Johnny Handsome

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Johnny Handsome
Johnny handsome.jpg
original film poster
Directed by Walter Hill
Produced by Charles Roven
Screenplay by Ken Friedman
Based on The Three Worlds of Johnny Handsome
by John Godey
Starring Mickey Rourke
Ellen Barkin
Elizabeth McGovern
Forest Whitaker
Scott Wilson
Lance Henriksen
Morgan Freeman
Music by Ry Cooder
Cinematography Matthew F. Leonetti
Edited by Donn Aron
Carmel Davies
Freeman A. Davies
Carolco Pictures
The Guber-Peters Company
Distributed by Tri-Star Pictures
Release dates
September 29, 1989
Running time
94 min.
Country United States
Language English
Budget $20 million
Box office $7,237,794
334,941 admissions (France)[1]

Johnny Handsome is an 1989 American crime-drama film directed by Walter Hill and starring Mickey Rourke, Ellen Barkin and Morgan Freeman. The film was written by Ken Friedman, and adapted from the novel The Three Worlds of Johnny Handsome by John Godey. The music for the film was written, produced and performed by Ry Cooder, with four songs by Jim Keltner.[2]


John Sedley is a man with a disfigured face, mocked by others as "Johnny Handsome." He and a friend are double-crossed by two accomplices in a crime, Sunny Boyd and her partner Rafe, and a judge sends Johnny to jail, where he vows to get even once he gets out.

A surgeon named Fisher is looking for a guinea pig so he can attempt an experimental procedure in cosmetic surgery. Johnny, figuring he has nothing to lose, is given a new, normal-looking face (making him unrecognizable to the people who knew him) before he is released back into society.

Lt. Drones, a dour New Orleans law enforcement officer, is not fooled by Johnny's new look or new life, even when Johnny lands an honest job and begins seeing Donna McCarty, a respectable woman who knows little of his past. The lieutenant tells Johnny right to his changed face that, on the inside, Johnny is still a hardened criminal and always will be.

The cop is correct. Johnny cannot forget or forgive his sworn vengeance against Sunny and Rafe, joining them for another job, which ends violently for all.



Richard Gere was originally announced to star with Harold Becker to direct.[3] Then Walter Hill signed on as director with Al Pacino to play the lead.[4] Then Mickey Rourke was cast instead.[5]

Walter Hill later claimed he turned down the movie four times:

No studio wanted to make it, and I didn't think any actor would be willing to play it. I wasn't sure the audience would buy the gimmick of the plastic surgery. It's an old-fashioned melodramatic device. Then about a year ago, I decided to do it. First, I figured that Hollywood is based on melodrama anyway and, second, I thought up a way to present the story in a way that resisted histrionics. More importantly, I found an actor who could play Johnny and not make it risible. Someone who understood the pitfalls of the thing. The main thing is that motion pictures have conditioned us to expect psychological realism. This is a drama in a different category. It's about moral choices... I knew I was on very thin ice. If you let any histrionics in, it will fall apart. You have to trust the drama of the whole rather than an individual scene. And that's antithetical to most actors. They want to know, 'Where's my big moment? When do I get to cry and scream?' Mickey understood that.[6]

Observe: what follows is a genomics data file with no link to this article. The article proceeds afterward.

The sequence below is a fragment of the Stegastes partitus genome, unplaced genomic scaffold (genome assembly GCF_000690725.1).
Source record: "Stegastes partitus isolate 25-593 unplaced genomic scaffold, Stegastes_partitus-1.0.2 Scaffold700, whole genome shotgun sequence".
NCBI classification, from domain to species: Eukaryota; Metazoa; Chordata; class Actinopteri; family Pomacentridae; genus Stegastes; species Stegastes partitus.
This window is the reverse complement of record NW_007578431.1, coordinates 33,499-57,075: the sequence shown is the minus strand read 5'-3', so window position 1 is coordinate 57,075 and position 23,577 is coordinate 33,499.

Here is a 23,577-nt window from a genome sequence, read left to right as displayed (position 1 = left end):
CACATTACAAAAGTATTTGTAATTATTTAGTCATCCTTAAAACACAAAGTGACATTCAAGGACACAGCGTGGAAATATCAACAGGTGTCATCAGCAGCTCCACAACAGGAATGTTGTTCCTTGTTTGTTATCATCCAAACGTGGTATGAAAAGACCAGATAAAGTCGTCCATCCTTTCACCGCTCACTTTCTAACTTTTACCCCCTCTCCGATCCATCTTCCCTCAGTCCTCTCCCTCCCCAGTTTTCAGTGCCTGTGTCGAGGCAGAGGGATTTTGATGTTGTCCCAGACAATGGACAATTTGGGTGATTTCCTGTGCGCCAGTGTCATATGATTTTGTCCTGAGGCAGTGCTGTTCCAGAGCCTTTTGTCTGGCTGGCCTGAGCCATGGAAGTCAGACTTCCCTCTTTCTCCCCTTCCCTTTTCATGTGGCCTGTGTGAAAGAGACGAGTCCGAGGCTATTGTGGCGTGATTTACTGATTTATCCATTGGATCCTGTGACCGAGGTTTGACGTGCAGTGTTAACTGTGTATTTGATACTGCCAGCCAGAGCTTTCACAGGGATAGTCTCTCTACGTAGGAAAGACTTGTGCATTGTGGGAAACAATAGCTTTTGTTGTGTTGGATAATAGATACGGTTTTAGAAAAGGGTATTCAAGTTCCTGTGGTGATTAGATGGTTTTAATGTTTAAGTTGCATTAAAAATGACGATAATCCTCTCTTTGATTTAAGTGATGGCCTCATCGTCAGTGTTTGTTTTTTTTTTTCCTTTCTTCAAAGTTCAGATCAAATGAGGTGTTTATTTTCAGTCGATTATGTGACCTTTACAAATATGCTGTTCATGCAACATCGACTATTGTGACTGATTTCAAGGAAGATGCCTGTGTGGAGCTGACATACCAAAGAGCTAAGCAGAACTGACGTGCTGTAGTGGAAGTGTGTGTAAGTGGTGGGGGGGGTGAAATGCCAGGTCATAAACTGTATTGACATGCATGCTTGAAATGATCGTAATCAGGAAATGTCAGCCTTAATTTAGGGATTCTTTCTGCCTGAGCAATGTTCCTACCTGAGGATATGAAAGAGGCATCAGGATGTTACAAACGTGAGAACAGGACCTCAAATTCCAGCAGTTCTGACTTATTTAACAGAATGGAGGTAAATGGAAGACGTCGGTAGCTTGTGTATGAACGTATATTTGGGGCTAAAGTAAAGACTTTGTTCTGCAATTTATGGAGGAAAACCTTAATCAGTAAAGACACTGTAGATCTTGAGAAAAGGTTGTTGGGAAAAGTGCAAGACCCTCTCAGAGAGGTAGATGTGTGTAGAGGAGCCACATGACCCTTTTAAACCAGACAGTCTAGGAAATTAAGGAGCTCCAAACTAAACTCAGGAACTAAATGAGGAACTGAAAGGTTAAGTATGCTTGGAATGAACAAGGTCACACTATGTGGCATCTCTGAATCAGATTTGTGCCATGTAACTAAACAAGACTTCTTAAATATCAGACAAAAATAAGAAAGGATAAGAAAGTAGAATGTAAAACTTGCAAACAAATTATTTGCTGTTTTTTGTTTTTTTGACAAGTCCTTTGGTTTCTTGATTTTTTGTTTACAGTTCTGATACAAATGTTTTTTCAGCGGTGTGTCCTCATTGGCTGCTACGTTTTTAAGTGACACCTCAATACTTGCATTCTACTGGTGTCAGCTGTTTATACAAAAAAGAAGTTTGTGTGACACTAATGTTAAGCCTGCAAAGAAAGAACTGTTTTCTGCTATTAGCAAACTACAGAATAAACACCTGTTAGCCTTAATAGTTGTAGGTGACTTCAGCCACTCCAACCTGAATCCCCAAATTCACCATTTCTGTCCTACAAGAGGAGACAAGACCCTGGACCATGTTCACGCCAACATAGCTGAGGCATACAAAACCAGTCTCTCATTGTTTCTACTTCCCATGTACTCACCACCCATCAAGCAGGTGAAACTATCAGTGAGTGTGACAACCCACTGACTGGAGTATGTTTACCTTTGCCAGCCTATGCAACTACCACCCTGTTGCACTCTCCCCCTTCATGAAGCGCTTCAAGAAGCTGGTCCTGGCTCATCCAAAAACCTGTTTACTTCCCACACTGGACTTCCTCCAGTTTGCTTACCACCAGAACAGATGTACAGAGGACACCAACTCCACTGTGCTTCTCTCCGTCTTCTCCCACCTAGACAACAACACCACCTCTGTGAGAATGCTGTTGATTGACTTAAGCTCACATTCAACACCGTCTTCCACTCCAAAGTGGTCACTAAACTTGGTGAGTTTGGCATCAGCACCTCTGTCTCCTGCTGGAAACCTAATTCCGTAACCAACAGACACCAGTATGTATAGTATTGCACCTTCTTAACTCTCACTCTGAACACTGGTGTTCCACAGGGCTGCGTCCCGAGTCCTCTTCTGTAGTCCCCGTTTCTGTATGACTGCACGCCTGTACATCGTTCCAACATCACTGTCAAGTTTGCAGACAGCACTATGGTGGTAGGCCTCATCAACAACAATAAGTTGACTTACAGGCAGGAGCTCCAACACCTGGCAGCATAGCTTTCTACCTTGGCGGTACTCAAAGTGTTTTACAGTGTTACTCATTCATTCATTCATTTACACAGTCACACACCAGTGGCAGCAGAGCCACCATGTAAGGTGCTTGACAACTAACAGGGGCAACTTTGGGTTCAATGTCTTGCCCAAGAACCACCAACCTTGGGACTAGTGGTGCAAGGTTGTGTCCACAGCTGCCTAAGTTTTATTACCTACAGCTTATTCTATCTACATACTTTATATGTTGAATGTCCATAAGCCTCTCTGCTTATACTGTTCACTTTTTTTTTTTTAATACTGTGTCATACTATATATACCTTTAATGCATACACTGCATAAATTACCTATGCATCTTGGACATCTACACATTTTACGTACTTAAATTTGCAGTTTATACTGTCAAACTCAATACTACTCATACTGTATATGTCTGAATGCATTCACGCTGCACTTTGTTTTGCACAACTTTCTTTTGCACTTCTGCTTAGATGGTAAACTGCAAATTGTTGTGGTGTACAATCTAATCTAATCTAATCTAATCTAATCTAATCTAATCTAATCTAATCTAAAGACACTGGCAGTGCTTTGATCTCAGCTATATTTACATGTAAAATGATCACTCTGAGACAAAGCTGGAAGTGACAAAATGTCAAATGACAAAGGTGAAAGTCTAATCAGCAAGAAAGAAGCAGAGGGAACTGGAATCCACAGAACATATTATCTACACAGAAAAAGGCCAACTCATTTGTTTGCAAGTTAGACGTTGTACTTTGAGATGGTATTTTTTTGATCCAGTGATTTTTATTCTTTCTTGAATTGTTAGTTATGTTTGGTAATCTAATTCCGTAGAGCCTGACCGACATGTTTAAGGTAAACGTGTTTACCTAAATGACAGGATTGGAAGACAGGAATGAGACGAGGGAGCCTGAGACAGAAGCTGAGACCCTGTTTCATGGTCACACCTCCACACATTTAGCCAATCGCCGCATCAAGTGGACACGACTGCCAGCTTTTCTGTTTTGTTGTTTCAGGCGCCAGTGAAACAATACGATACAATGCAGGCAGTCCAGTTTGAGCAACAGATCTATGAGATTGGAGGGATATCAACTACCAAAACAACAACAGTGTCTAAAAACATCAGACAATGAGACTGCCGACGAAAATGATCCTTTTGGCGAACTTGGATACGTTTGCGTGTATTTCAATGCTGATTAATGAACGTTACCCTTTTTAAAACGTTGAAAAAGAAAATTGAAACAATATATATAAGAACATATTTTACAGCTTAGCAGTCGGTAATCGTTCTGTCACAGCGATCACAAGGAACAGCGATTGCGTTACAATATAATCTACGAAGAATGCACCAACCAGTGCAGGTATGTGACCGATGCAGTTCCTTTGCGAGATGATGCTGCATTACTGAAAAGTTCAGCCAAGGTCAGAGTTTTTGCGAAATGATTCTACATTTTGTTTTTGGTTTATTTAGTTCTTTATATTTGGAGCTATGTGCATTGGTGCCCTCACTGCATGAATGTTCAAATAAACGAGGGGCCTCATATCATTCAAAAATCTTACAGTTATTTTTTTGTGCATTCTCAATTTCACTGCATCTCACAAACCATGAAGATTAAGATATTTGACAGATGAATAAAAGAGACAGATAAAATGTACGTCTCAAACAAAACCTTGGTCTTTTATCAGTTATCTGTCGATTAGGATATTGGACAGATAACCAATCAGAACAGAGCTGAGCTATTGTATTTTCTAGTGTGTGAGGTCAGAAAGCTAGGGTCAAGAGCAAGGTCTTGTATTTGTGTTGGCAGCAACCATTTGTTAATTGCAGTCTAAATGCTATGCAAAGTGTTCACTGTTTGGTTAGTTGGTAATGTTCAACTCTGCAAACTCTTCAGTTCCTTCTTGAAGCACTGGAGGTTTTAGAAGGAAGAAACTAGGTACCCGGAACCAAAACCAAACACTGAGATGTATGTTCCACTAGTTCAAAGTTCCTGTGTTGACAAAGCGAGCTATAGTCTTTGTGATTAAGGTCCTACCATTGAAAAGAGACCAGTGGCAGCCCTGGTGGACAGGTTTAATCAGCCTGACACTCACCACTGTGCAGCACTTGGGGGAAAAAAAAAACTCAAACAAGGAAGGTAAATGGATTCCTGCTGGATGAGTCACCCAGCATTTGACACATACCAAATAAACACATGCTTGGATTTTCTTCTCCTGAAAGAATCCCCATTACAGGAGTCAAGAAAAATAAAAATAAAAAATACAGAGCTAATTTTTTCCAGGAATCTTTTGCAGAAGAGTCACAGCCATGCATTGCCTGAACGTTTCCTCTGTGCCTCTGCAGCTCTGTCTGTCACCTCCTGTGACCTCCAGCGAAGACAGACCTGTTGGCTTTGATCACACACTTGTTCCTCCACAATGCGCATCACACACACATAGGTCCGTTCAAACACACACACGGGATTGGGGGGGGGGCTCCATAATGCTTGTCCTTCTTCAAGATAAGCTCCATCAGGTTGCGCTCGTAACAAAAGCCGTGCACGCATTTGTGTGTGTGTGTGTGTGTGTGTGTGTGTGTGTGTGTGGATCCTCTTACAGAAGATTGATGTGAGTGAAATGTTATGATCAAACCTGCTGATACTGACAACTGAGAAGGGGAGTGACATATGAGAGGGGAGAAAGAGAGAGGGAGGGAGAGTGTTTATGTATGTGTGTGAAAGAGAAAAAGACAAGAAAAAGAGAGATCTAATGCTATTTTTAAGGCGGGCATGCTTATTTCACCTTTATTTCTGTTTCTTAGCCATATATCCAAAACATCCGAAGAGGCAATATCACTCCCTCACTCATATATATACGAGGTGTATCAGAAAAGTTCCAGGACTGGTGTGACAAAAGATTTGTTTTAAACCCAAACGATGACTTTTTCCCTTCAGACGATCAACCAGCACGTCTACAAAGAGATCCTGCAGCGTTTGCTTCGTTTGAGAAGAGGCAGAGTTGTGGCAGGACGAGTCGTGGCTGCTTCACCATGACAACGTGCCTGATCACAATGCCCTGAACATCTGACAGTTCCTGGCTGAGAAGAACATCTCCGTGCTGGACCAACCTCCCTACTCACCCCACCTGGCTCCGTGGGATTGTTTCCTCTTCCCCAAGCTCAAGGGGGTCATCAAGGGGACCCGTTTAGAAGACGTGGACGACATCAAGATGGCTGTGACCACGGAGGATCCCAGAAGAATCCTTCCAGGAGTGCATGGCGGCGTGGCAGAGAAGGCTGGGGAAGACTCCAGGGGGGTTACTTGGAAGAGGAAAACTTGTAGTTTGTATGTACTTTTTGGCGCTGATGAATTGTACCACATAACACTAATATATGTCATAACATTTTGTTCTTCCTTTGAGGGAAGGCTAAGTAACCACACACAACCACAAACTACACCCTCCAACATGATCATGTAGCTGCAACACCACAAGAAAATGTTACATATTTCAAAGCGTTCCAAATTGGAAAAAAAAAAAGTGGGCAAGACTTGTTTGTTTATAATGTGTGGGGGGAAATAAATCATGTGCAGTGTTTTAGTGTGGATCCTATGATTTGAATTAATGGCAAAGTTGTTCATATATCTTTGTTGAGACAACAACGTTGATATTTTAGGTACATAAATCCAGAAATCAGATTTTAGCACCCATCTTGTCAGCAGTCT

Hill said the film was reminiscent of 1940s film noir:

You have the doomed character, and audiences back then were more comfortable with it. You can imagine John Garfield having a lot of fun with something like this... But this one has a hard road commercially,"and I'd like to see it have a chance to find an audience that will be interested. Some people like the movie and others are really offended by it. That's fine with me. I like movies that stir things up a little.[6]

Shooting took place in New Orleans, where Hill had previously made Hard Times.[6]

Box office[edit]

The film was not a box office success.[7]

Home video release[edit]

After the film's theatrical run, the film was released on videocassette and laserdisc in 1990 by International Video Entertainment. In 2002, the film was finally released on DVD, but without any bonus material and was shown in only a full frame presentation.

In 2010 the film was released on Blu-ray through Lions Gate Entertainment in its original widescreen presentation.


  1. ^ Box office figures for Walter Hill films in France at Box Office Story
  2. ^ Johnny Handsome:Original Motion Picture Soundtrack, Warner Bros. Records Inc. CD liner notes, 1989
  3. ^ OUTTAKES: THE SEQUEL MONOPOLIZING ELVIS Matthew CostelloPat BroeskeDavid FoxJohn WilsonCraig Modderno. Los Angeles Times (1923-Current File) [Los Angeles, Calif] 08 Mar 1987: L82.
  4. ^ CALENDAR: OUTTAKES Packaging Problems Los Angeles Times (1923-Current File) [Los Angeles, Calif] 21 Feb 1988: K22.
  5. ^ Cinefile Klady, Leonard. Los Angeles Times (1923-Current File) [Los Angeles, Calif] 14 Aug 1988: K32.
  6. ^ a b c "'Johnny' Was Not Attractive Walter Hill Agreed To Direct The Difficult Film Noir "Johnny Handsome" - But Only After Refusing The Job Four Times." By Desmond Ryan Philadelphia Inquirer 1 Oct 1989 accessed 6 Feb 2015
  7. ^ "Black Rain, 'Sea of Love' Tops at Box Office : WEEKEND BOX OFFICE". The Los Angeles Times. Retrieved 2011-03-29. 

External links[edit]